South Africa’s economy likely to miss 2017 growth target

The South African economy, which grew by an estimated 0.5 per cent in 2016, was projected to grow by 1.3% in 2017, 2% in 2018 as economic conditions strengthen and would reach 2.2% by 2019. Unfortunately, these growth projections stand at risk.

Factors supporting the forecast include marginally higher global growth, stabilising commodity prices, greater reliability of the electricity network, more favourable weather conditions, recovering business and consumer confidence, and improved labour relations. But with the current poor performance of major sectors of the economy there is a likelihood that this performance would restrain tax revenues, Finance Minister Malusi Gigaba said on Monday.

Unlike the previous year’s tax of 1.14 trillion rand, this year South Africa aims to collect just under 1.3 trillion rand ($98 billion) in taxes during the 2017/18 fiscal year that ends in March.

Individual income tax or personal income tax in Africa’s most industrialised economy range from 18% for income below R188,000 per annum to 41% for amounts over R701,300. Anyone earning less than the tax threshold of R75,000 (for persons below age 65) pays no income tax.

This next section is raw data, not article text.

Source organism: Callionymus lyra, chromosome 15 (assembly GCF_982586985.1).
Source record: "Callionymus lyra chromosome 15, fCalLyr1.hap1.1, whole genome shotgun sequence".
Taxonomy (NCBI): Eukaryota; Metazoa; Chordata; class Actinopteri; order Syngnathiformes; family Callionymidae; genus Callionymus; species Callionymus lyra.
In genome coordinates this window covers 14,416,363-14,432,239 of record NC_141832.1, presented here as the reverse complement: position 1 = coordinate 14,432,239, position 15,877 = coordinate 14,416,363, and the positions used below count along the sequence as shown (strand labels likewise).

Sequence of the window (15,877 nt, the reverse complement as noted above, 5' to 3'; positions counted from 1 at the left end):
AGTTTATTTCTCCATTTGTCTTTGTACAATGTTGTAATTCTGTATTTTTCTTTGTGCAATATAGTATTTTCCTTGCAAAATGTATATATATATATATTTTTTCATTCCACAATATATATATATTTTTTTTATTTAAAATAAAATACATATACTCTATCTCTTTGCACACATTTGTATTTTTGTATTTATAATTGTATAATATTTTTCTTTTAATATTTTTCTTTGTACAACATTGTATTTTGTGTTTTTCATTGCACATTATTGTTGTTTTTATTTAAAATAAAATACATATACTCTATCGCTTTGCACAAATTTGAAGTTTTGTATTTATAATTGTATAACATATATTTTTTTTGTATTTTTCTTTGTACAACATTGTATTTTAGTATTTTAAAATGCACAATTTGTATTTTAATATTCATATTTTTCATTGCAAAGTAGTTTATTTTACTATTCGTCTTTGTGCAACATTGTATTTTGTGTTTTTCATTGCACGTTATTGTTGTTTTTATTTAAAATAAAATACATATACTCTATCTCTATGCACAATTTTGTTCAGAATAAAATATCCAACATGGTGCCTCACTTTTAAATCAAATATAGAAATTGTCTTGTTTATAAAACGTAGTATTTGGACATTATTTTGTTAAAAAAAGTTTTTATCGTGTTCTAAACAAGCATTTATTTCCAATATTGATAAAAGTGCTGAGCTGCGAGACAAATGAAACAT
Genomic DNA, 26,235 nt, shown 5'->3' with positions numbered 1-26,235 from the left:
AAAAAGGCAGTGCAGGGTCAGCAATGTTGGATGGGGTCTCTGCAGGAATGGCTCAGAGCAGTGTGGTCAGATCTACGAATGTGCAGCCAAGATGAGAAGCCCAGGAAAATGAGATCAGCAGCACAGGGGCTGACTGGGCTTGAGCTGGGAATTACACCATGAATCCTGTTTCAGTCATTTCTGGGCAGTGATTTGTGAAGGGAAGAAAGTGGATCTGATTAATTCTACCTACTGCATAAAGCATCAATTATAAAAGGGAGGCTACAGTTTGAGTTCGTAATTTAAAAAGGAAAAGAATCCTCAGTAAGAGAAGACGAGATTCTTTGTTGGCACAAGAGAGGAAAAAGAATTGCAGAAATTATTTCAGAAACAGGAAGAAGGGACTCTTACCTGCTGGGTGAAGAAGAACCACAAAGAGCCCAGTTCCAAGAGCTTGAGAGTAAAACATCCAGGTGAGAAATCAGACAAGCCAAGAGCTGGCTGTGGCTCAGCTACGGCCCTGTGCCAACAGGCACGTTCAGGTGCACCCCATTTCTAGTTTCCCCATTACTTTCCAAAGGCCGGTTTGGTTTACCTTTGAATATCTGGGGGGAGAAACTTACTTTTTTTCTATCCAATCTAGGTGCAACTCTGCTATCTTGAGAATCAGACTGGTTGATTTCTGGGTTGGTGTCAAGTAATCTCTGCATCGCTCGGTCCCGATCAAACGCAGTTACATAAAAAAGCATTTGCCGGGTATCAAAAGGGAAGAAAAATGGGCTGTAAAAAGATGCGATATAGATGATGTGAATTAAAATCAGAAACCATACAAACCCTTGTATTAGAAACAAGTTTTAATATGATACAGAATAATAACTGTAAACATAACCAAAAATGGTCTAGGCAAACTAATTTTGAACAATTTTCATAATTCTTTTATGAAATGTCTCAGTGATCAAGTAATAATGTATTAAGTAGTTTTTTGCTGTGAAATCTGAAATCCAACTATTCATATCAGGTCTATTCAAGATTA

Meanwhile, in February former Finance Minister Pravin Gordhan announced increases in taxes for top income brackets in a bid to reduce the budget deficit to 2.6 percent of national output by 2019/20 from the current 3.4 percent.

In a tax conference, Gigaba noted, “Our current level of growth is simply insufficient and not enough. We cannot be complacent about the 2.5% second quarter growth that got us out of technical recession,”

Gross domestic product contracted 0.6% for the first quarter of 2017, an indication that the country has entered into a technical recession, and the2.5% expansion in the 3months to the end of June followed contractions of 0.6% in the first quarter an 0.3% in the fourth quarter of 2016.

Analysts predict a budget shortfall of close to 50 billion rand, raising the risk of credit downgrades deeper into junk territory as growth and revenues are expected to underperform.

According to the tax Commissioner, Tom Moyane, “The 2.5-percent growth does not provide us with a glimmer of hope … the 1.265-trillion target for this year will be a stretch. It will be difficult in these sluggish economic conditions,” as he warned that the revenue service collection target would be difficult to achieve in current conditions.